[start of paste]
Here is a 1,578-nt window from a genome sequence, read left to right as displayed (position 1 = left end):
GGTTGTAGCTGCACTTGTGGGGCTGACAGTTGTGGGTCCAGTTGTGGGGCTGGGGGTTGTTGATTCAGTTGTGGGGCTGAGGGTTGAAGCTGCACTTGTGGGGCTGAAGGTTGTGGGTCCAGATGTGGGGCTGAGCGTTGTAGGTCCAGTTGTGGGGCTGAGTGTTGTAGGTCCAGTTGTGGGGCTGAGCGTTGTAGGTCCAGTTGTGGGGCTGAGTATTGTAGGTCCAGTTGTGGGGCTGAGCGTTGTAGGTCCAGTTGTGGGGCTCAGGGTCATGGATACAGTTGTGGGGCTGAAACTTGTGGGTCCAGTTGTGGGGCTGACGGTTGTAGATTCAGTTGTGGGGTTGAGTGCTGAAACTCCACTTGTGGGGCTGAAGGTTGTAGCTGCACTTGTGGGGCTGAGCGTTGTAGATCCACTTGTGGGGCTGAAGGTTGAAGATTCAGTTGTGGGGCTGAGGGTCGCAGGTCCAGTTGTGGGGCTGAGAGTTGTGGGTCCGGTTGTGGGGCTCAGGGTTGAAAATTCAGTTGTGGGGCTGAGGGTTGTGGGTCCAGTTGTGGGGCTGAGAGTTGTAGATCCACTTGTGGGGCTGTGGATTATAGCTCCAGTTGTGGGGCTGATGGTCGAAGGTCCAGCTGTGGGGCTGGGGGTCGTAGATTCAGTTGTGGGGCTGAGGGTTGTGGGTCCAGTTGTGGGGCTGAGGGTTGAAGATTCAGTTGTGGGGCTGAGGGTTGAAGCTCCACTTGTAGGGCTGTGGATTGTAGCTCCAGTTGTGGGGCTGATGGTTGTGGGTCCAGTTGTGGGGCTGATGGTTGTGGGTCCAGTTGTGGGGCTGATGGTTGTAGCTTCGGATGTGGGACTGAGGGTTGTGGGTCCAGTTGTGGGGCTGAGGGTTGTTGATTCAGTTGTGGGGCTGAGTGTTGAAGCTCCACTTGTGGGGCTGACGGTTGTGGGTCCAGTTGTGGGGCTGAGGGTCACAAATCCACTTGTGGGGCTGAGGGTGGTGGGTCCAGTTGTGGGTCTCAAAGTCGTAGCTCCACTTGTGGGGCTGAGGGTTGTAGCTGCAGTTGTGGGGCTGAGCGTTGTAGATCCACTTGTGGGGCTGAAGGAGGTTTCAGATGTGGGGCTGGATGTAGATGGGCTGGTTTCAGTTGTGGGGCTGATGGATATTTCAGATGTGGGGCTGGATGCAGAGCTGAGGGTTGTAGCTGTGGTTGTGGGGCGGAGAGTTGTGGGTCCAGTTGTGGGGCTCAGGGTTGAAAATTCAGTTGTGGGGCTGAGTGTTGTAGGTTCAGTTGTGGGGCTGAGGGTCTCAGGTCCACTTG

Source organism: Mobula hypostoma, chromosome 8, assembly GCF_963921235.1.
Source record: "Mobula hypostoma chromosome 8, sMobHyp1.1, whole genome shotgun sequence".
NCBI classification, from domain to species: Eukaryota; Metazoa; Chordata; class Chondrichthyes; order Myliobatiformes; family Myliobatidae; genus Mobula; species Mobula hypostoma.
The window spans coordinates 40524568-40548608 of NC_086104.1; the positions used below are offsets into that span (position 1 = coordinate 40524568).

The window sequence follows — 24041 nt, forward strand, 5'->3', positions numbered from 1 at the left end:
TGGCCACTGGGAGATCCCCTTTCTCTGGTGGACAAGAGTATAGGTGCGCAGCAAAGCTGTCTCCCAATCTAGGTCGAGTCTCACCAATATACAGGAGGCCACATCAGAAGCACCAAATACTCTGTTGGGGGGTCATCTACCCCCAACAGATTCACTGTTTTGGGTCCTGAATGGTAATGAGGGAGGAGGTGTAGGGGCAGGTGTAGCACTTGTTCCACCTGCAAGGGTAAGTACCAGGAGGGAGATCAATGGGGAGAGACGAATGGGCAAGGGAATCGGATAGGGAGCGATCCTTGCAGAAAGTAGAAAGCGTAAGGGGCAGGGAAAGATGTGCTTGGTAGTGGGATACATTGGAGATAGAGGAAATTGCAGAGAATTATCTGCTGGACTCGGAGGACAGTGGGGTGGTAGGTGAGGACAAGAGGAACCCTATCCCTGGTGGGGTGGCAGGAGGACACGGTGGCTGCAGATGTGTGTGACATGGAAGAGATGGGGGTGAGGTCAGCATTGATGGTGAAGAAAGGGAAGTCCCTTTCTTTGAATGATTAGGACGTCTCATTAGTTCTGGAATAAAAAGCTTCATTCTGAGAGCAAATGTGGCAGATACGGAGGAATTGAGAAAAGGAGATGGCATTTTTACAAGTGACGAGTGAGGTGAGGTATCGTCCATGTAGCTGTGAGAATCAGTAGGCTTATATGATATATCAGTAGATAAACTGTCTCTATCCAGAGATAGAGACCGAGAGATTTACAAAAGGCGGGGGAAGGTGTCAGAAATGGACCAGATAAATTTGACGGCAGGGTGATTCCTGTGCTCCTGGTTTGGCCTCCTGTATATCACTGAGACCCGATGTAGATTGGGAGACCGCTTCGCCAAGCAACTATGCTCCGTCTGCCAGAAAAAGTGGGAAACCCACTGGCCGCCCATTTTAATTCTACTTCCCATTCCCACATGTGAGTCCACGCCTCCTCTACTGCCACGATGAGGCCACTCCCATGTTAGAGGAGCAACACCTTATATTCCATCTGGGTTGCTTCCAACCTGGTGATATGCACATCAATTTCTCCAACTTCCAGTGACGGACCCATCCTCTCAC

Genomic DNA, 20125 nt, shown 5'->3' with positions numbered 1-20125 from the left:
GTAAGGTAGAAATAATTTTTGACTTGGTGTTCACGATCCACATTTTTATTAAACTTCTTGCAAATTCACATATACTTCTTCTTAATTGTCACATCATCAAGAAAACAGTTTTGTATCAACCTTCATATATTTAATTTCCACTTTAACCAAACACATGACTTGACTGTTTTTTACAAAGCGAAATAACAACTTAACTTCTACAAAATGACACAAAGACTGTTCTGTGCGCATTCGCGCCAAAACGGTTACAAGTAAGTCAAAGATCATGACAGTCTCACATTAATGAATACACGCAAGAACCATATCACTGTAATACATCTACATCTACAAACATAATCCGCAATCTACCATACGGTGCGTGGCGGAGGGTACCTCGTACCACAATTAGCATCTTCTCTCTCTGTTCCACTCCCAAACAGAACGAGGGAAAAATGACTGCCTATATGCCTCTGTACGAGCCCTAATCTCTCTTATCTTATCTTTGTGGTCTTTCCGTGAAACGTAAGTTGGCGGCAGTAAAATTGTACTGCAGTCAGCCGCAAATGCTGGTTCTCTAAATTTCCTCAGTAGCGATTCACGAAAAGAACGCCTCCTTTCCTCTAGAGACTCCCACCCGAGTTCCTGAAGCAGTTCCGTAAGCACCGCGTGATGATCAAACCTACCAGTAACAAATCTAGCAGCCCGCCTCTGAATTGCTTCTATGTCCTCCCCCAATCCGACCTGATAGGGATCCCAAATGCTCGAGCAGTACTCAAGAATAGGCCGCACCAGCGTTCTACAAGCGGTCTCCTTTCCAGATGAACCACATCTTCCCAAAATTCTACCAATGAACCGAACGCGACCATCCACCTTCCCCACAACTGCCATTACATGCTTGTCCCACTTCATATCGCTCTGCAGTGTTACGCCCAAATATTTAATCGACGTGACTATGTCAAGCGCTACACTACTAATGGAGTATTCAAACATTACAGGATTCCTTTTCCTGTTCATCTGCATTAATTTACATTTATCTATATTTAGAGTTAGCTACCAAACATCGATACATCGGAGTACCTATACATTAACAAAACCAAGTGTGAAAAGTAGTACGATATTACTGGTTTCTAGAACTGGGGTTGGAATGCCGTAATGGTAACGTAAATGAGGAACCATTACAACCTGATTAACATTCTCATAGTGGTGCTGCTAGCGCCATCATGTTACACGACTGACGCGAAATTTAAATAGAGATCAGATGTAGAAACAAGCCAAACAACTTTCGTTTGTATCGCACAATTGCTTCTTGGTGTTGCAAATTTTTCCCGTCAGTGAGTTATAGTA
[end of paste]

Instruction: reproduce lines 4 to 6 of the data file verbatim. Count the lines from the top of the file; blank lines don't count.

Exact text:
Source record: "Mobula hypostoma chromosome 8, sMobHyp1.1, whole genome shotgun sequence".
NCBI classification, from domain to species: Eukaryota; Metazoa; Chordata; class Chondrichthyes; order Myliobatiformes; family Myliobatidae; genus Mobula; species Mobula hypostoma.
The window spans coordinates 40524568-40548608 of NC_086104.1; the positions used below are offsets into that span (position 1 = coordinate 40524568).